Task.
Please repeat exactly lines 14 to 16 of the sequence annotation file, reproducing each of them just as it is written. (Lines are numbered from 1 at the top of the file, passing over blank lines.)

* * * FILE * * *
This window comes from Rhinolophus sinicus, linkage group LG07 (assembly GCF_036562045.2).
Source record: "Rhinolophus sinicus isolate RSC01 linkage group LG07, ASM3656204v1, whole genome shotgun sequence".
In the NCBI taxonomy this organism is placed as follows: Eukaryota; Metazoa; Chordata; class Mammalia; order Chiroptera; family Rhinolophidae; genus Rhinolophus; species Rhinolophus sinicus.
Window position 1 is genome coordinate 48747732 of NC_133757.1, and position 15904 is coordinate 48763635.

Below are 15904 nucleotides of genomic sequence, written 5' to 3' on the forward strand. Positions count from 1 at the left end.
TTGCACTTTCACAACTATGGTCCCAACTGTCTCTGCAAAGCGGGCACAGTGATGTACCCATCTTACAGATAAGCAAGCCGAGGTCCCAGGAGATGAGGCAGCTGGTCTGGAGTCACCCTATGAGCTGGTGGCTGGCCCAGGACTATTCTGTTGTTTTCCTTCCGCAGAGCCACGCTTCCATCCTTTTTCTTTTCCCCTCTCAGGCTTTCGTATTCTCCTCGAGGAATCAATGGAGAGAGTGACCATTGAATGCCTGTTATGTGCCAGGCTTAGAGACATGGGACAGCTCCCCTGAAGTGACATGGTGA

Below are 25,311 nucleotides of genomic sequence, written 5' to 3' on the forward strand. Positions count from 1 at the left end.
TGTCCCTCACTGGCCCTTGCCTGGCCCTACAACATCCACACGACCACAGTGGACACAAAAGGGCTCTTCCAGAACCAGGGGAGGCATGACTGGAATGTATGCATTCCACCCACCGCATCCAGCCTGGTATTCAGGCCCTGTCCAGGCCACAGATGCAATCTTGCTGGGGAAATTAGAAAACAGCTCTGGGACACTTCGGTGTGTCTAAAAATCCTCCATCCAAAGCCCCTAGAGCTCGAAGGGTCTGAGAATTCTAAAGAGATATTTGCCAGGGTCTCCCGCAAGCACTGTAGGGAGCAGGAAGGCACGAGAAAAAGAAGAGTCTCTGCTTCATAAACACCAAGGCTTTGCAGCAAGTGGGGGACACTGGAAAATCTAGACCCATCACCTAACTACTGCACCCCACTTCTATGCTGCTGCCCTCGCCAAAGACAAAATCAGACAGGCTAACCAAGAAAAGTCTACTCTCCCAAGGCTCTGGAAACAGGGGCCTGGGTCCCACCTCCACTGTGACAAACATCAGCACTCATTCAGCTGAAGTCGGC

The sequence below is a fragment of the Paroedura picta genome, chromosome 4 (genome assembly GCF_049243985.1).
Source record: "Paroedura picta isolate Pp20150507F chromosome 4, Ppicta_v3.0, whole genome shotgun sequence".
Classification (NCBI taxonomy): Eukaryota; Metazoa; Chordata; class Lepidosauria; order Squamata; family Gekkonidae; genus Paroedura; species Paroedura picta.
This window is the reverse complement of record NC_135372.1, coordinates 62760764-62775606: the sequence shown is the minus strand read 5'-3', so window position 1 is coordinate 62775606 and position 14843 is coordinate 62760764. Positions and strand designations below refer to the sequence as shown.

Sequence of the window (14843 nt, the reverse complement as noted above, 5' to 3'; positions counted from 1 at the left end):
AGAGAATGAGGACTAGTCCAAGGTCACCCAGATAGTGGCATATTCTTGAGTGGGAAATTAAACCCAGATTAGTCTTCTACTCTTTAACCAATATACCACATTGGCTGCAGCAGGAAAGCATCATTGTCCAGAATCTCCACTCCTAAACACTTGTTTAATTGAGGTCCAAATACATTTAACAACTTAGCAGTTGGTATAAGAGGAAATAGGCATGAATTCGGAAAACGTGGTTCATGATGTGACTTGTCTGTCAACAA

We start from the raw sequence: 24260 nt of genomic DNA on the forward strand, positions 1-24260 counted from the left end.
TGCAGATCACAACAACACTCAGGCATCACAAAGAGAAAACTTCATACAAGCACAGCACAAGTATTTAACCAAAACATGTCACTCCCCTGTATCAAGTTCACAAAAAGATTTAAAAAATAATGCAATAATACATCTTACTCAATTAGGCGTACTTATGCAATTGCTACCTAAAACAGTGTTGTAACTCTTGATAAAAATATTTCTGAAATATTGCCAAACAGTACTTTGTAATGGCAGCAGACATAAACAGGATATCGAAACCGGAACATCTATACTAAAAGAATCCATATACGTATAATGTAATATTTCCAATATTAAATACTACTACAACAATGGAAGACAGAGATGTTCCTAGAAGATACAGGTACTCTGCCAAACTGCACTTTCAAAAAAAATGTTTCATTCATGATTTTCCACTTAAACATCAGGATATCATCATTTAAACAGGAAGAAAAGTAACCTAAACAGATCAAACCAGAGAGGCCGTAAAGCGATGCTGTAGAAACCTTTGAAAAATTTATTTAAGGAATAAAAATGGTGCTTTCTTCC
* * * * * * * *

AGAGAATGAGGACTAGTCCAAGGTCACCCAGATAGTGGCATATTCTTGAGTGGGAAATTAAACCCAGATTAGTCTTCTACTCTTTAACCAATATACCACATTGGCTGCAGCAGGAAAGCATCATTGTCCAGAATCTCCACTCCTAAACACTTGTTTAATTGAGGTCCAAATACATTTAACAACTTAGCAGTTGGTATAAGAGGAAATAGGCATGAATTCGGAAAACGTGGTTCATGATGTGACTTGTCTGTCAACAA

We start from the raw sequence: 24260 nt of genomic DNA on the forward strand, positions 1-24260 counted from the left end.
TGCAGATCACAACAACACTCAGGCATCACAAAGAGAAAACTTCATACAAGCACAGCACAAGTATTTAACCAAAACATGTCACTCCCCTGTATCAAGTTCACAAAAAGATTTAAAAAATAATGCAATAATACATCTTACTCAATTAGGCGTACTTATGCAATTGCTACCTAAAACAGTGTTGTAACTCTTGATAAAAATATTTCTGAAATATTGCCAAACAGTACTTTGTAATGGCAGCAGACATAAACAGGATATCGAAACCGGAACATCTATACTAAAAGAATCCATATACGTATAATGTAATATTTCCAATATTAAATACTACTACAACAATGGAAGACAGAGATGTTCCTAGAAGATACAGGTACTCTGCCAAACTGCACTTTCAAAAAAAATGTTTCATTCATGATTTTCCACTTAAACATCAGGATATCATCATTTAAACAGGAAGAAAAGTAACCTAAACAGATCAAACCAGAGAGGCCGTAAAGCGATGCTGTAGAAACCTTTGAAAAATTTATTTAAGGAATAAAAATGGTGCTTTCTTCC